Failure to comply with an obligation imposed by the Regulations constitutes an ‘unlawful act’ within the meaning of section 34 of the Equality Act 2006 (EqA 2006), which empowers the Equality and Human Rights Commission (EHRC) to take enforcement action.

The EHRC has stated in consultation documents that it will take a regulatory role; in the first instance, it will seek to resolve non-compliance through informal resolution. From 2018/19, enforcement work will be focused on employers who do not publish the required information. Where inaccurate data is published, action will only be taken by the EHRC where it is considered necessary, proportionate and feasible to do so.

Controversially, there are no punitive or criminal consequences for failing to comply with the Regulations, but with gender pay and diversity in the workplace being a focus of attention for corporate governance reform and the wider media, companies ignoring the requirements would risk significant negative publicity.

For full details on the background to the Regulations and the full reporting requirements, see Practice Note: Gender pay gap reporting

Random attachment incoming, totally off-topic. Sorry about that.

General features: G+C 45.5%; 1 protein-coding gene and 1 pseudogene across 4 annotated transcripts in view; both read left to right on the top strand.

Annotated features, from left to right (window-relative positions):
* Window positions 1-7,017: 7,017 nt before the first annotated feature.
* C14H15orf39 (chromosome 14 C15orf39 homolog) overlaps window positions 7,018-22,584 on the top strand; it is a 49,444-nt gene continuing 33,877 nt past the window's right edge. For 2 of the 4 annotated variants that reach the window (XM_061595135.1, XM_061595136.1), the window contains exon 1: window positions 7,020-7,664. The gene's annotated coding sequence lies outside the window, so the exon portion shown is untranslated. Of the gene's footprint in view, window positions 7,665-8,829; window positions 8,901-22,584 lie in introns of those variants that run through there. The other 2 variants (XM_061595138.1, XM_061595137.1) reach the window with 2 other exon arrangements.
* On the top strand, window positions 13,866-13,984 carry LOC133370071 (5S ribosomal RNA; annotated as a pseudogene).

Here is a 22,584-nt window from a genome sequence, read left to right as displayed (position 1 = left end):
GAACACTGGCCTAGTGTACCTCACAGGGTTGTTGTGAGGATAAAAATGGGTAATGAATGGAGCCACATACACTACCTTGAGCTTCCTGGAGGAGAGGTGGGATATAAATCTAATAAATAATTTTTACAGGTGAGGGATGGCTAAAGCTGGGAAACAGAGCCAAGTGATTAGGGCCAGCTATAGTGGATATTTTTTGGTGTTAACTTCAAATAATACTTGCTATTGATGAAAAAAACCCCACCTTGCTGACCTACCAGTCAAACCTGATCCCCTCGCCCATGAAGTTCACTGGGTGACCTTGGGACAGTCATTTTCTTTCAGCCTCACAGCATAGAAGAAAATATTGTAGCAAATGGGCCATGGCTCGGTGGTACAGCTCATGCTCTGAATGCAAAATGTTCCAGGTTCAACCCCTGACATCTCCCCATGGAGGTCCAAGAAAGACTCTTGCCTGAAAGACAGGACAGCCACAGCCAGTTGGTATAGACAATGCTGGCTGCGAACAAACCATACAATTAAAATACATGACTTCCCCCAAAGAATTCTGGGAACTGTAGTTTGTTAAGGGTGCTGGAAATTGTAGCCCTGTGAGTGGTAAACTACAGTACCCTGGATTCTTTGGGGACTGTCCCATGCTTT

What market practice is emerging?

Gender pay gap information in the annual report

In our Market Tracker AGM season 2017 report, published in November, we observed that many companies have started to include gender pay gap information within their annual report, despite the fact they are not required to do so.

In fact, nearly 11% of the 204 FTSE 350 companies surveyed included details on gender pay gap within their annual report. The level of the disclosure was variable, with some companies merely stating where the gender pay gap information can be found on their website, and others providing a more substantial amount of gender pay gap information in the annual report itself.